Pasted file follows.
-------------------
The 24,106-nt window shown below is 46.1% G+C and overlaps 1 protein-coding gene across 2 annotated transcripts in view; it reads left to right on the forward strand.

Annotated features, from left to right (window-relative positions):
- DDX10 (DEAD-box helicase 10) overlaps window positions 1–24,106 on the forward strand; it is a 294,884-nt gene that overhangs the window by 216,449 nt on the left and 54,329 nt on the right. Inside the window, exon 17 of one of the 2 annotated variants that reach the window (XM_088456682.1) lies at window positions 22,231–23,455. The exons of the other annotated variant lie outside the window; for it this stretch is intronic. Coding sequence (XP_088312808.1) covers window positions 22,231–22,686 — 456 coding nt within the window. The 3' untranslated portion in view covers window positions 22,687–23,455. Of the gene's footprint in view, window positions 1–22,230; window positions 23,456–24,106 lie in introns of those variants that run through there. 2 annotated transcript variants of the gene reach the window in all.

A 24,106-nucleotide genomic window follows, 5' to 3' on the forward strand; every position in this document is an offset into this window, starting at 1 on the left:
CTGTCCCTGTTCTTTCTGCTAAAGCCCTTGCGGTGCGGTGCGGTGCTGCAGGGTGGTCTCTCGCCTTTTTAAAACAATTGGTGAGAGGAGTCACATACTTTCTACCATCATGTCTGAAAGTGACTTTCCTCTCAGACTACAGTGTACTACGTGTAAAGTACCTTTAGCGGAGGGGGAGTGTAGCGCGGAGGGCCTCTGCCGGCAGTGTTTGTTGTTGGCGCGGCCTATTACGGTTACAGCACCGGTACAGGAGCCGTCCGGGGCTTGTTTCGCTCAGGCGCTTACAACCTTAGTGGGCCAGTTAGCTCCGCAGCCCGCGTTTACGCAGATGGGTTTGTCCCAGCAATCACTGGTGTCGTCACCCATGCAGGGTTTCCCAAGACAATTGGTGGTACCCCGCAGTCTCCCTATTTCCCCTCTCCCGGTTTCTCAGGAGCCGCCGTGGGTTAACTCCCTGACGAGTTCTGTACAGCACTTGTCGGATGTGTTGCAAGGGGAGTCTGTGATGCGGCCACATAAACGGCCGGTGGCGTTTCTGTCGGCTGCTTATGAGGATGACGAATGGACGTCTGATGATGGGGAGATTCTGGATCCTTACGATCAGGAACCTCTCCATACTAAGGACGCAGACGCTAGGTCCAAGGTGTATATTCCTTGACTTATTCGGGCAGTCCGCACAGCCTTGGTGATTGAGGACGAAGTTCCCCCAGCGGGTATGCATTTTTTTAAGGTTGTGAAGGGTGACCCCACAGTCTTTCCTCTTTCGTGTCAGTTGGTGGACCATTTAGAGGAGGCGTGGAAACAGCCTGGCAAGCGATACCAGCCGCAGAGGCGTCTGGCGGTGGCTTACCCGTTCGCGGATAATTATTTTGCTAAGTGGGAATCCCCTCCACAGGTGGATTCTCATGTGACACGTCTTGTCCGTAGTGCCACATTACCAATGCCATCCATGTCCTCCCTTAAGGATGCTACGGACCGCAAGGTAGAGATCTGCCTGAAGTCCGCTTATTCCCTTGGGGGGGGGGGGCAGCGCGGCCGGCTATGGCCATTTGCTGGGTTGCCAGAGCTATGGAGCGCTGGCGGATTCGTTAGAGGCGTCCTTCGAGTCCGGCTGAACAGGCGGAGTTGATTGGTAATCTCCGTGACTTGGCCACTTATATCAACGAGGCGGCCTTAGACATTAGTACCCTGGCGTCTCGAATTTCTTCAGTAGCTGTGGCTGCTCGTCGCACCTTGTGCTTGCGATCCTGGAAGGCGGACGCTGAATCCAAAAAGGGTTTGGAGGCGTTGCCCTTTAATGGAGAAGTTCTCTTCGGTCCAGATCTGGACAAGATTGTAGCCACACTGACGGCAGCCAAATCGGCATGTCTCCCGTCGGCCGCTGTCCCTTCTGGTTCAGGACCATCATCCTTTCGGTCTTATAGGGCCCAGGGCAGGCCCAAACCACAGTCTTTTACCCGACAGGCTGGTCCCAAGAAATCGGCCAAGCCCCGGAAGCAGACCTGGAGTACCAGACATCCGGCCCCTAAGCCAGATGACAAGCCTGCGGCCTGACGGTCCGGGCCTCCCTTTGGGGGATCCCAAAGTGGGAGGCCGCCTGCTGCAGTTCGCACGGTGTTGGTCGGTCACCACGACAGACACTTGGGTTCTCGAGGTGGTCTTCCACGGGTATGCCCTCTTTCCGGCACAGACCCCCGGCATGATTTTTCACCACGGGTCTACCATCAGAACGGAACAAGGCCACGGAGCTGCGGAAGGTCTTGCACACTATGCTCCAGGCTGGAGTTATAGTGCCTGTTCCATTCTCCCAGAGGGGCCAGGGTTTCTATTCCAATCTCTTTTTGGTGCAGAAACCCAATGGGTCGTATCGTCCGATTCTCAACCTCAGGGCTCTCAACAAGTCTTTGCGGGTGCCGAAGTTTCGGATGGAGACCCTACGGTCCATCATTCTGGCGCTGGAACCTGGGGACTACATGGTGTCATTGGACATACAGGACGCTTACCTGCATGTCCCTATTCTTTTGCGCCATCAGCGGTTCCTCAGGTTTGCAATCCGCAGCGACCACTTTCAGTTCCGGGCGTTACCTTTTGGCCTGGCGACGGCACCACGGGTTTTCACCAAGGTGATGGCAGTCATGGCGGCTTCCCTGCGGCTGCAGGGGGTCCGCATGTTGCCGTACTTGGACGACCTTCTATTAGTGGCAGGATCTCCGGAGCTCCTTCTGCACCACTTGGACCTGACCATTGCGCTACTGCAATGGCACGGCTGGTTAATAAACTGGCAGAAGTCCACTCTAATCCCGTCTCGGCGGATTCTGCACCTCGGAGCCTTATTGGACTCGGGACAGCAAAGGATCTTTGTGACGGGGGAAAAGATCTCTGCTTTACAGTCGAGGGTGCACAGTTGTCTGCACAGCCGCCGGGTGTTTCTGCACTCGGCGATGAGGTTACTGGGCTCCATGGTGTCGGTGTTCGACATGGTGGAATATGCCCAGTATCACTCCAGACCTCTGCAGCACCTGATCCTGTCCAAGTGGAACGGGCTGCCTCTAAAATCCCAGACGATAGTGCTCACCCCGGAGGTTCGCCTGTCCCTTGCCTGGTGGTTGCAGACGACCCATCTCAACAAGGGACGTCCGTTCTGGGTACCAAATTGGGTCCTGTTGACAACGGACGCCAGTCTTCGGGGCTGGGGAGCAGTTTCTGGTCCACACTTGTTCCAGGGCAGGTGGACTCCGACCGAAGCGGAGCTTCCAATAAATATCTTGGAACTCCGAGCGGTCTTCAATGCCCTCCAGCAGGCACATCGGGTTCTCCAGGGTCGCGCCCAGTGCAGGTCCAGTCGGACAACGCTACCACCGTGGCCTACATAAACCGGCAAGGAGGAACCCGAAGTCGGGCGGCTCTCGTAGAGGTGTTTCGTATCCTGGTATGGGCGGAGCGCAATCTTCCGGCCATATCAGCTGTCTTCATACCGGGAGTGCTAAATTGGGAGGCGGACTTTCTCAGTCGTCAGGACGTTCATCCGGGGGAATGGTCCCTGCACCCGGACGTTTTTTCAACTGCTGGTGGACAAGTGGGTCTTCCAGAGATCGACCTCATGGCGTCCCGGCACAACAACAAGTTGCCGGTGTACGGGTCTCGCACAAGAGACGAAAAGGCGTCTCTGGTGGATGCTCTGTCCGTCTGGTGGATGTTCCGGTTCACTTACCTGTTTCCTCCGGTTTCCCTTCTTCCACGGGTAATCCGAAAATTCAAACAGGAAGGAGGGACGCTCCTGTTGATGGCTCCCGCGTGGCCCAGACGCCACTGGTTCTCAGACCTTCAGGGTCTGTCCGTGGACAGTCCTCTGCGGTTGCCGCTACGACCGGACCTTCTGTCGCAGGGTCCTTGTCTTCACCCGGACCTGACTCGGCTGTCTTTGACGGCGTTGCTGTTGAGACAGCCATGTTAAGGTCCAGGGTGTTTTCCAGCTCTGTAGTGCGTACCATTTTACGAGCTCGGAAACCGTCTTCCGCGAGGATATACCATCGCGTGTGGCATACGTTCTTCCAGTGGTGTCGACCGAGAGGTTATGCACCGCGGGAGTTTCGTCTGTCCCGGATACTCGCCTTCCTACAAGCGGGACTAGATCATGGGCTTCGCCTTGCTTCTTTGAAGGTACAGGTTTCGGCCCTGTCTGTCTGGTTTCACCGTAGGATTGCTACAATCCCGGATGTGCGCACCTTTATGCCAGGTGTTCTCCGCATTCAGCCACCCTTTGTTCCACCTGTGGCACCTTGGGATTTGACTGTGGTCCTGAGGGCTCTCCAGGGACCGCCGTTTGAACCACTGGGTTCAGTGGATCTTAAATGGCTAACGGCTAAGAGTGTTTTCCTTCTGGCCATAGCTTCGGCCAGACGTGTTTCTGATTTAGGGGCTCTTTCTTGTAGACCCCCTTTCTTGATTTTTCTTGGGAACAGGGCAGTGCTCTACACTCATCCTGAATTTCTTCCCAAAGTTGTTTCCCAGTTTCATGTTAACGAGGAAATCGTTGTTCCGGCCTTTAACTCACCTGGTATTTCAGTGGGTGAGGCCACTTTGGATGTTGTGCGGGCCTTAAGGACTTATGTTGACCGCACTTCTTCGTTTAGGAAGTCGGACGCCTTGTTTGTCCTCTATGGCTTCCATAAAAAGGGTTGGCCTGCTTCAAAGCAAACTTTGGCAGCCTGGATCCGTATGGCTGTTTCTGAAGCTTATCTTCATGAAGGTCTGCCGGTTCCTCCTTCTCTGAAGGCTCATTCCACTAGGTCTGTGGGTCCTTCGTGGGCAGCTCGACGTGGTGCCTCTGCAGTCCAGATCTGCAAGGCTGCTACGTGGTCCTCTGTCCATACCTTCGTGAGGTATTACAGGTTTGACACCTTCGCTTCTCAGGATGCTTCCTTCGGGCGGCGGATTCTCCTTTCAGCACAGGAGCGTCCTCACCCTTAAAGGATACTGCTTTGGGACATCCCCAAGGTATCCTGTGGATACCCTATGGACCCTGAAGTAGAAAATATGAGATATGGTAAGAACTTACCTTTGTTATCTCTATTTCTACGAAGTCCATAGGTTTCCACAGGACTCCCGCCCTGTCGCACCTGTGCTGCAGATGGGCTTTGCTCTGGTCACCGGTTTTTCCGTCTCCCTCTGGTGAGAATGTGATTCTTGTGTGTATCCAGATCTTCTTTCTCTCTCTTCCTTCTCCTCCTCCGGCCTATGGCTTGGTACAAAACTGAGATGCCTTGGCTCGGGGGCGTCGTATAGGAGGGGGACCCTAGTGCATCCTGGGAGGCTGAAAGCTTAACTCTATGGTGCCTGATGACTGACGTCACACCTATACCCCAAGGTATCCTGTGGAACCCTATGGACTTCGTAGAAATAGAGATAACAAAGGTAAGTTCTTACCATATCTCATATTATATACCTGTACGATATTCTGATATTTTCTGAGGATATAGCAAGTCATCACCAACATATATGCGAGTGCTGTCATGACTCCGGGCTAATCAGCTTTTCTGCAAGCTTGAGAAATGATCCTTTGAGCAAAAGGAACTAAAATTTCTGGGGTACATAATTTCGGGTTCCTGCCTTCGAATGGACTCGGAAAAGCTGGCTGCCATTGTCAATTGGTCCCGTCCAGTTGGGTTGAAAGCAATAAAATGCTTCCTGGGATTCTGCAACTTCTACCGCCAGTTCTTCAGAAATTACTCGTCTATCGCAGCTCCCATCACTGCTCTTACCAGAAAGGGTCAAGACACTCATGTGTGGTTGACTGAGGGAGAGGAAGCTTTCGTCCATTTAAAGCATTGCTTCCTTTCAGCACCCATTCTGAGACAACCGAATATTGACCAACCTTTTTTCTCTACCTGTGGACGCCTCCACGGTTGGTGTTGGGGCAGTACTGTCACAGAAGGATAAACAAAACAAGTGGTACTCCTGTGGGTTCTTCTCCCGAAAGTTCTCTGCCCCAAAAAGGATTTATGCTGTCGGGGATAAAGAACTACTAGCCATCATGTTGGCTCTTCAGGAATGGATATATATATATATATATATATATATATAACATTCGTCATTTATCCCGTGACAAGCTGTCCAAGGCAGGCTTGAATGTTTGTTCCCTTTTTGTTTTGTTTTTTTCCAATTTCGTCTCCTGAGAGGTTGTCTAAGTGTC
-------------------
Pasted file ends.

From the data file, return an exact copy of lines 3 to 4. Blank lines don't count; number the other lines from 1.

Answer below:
- DDX10 (DEAD-box helicase 10) overlaps window positions 1–24,106 on the forward strand; it is a 294,884-nt gene that overhangs the window by 216,449 nt on the left and 54,329 nt on the right. Inside the window, exon 17 of one of the 2 annotated variants that reach the window (XM_088456682.1) lies at window positions 22,231–23,455. The exons of the other annotated variant lie outside the window; for it this stretch is intronic. Coding sequence (XP_088312808.1) covers window positions 22,231–22,686 — 456 coding nt within the window. The 3' untranslated portion in view covers window positions 22,687–23,455. Of the gene's footprint in view, window positions 1–22,230; window positions 23,456–24,106 lie in introns of those variants that run through there. 2 annotated transcript variants of the gene reach the window in all.

A 24,106-nucleotide genomic window follows, 5' to 3' on the forward strand; every position in this document is an offset into this window, starting at 1 on the left: